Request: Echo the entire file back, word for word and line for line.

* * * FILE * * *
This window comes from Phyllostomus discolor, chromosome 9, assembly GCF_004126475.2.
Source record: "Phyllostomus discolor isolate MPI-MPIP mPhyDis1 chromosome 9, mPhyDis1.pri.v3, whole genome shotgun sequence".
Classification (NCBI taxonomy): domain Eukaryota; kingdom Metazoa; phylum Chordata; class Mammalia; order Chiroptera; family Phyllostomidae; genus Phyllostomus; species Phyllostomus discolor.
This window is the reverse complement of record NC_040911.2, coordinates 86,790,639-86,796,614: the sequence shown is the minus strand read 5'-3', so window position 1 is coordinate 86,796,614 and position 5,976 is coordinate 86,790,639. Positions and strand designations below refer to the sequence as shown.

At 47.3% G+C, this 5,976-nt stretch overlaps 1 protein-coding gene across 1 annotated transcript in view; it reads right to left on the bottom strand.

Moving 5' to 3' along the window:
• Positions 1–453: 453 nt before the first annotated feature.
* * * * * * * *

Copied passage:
This window comes from Phyllostomus discolor, chromosome 9, assembly GCF_004126475.2.
Source record: "Phyllostomus discolor isolate MPI-MPIP mPhyDis1 chromosome 9, mPhyDis1.pri.v3, whole genome shotgun sequence".
Classification (NCBI taxonomy): domain Eukaryota; kingdom Metazoa; phylum Chordata; class Mammalia; order Chiroptera; family Phyllostomidae; genus Phyllostomus; species Phyllostomus discolor.
This window is the reverse complement of record NC_040911.2, coordinates 86,790,639-86,796,614: the sequence shown is the minus strand read 5'-3', so window position 1 is coordinate 86,796,614 and position 5,976 is coordinate 86,790,639. Positions and strand designations below refer to the sequence as shown.

At 47.3% G+C, this 5,976-nt stretch overlaps 1 protein-coding gene across 1 annotated transcript in view; it reads right to left on the bottom strand.

Moving 5' to 3' along the window:
• Positions 1–453: 453 nt before the first annotated feature.